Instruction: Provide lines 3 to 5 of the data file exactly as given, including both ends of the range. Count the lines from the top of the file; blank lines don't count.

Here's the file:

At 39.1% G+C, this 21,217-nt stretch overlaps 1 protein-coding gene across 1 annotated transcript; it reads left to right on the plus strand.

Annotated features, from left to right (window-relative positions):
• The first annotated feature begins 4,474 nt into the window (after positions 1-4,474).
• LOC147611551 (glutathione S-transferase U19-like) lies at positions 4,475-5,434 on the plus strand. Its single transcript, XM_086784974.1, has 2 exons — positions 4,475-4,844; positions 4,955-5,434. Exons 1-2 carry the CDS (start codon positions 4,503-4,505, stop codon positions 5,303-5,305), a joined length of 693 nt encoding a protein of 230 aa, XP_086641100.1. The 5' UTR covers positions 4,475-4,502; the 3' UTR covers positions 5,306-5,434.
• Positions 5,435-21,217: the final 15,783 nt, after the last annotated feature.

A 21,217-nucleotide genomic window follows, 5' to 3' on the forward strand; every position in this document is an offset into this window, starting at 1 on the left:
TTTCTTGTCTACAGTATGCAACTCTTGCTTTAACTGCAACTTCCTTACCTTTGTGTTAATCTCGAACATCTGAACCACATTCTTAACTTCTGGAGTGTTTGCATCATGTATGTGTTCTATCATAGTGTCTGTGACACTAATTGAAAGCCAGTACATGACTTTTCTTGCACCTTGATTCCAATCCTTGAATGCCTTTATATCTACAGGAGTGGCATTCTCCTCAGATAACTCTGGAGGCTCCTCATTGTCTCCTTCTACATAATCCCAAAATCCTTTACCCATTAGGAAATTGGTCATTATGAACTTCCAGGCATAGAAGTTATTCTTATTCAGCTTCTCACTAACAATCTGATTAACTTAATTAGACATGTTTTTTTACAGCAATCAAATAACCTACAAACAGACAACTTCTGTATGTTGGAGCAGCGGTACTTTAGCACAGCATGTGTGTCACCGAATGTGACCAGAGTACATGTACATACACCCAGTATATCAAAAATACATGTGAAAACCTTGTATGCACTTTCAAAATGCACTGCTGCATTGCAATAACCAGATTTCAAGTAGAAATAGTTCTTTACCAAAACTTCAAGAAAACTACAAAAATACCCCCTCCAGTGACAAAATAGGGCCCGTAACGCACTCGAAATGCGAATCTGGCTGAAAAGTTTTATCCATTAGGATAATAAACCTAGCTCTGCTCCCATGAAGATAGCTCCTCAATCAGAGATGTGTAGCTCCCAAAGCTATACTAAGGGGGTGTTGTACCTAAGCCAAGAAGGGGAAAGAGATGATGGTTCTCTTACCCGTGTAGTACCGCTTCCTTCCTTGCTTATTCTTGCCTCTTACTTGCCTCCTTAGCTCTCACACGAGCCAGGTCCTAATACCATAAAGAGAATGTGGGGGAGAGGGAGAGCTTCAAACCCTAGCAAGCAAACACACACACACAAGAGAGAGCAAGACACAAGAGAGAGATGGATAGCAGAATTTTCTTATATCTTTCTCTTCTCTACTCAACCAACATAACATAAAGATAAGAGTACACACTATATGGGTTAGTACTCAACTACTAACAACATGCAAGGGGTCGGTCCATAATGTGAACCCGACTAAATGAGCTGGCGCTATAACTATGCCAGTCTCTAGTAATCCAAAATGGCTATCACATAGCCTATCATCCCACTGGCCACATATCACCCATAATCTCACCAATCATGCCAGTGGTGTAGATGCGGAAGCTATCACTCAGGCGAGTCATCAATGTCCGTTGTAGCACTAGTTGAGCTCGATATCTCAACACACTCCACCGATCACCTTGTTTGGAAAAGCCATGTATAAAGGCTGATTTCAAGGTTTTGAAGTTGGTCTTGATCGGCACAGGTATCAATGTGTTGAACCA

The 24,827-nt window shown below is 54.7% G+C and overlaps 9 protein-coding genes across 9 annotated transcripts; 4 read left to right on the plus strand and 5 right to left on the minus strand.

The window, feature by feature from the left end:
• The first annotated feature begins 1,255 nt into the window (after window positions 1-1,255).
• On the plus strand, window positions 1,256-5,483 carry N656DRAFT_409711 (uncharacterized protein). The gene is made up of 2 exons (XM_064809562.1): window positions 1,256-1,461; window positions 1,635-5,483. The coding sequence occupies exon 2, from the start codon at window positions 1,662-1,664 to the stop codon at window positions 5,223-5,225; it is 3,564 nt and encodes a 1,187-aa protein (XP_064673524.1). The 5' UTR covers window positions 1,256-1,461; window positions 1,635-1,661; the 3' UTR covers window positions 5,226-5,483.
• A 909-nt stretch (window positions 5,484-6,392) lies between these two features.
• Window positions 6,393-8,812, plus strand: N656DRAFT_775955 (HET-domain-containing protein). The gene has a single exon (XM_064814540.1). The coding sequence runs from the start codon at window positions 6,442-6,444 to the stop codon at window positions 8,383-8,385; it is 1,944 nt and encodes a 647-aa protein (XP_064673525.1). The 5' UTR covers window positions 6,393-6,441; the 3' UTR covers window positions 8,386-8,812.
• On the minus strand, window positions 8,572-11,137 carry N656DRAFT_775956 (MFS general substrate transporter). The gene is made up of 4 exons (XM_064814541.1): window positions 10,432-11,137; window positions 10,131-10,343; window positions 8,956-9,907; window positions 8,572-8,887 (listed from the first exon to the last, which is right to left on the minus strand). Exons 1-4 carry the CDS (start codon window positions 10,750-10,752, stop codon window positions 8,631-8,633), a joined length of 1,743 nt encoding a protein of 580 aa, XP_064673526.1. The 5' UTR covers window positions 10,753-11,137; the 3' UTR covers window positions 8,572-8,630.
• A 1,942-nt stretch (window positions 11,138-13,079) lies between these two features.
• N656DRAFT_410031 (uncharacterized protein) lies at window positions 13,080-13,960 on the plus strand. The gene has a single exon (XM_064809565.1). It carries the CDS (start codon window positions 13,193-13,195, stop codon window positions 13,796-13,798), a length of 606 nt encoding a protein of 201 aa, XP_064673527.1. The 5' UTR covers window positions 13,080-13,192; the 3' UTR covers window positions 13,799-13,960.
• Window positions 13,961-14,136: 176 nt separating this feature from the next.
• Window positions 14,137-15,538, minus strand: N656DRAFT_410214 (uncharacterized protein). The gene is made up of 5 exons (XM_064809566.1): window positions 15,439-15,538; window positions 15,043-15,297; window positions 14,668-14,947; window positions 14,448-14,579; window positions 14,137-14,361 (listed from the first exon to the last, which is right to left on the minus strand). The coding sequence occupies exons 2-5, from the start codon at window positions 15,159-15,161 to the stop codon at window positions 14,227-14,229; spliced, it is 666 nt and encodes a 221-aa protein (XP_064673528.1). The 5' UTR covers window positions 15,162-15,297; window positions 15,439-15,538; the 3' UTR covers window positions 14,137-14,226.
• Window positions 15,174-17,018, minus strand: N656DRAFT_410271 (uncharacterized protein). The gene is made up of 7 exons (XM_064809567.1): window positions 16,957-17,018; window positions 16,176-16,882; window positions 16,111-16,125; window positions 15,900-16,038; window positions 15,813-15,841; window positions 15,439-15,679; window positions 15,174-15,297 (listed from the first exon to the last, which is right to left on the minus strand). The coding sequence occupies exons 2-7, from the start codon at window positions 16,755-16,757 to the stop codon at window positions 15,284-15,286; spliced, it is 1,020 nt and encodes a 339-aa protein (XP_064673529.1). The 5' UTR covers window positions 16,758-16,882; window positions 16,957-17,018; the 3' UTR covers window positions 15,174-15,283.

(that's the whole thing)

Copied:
• The first annotated feature begins 4,474 nt into the window (after positions 1-4,474).
• LOC147611551 (glutathione S-transferase U19-like) lies at positions 4,475-5,434 on the plus strand. Its single transcript, XM_086784974.1, has 2 exons — positions 4,475-4,844; positions 4,955-5,434. Exons 1-2 carry the CDS (start codon positions 4,503-4,505, stop codon positions 5,303-5,305), a joined length of 693 nt encoding a protein of 230 aa, XP_086641100.1. The 5' UTR covers positions 4,475-4,502; the 3' UTR covers positions 5,306-5,434.
• Positions 5,435-21,217: the final 15,783 nt, after the last annotated feature.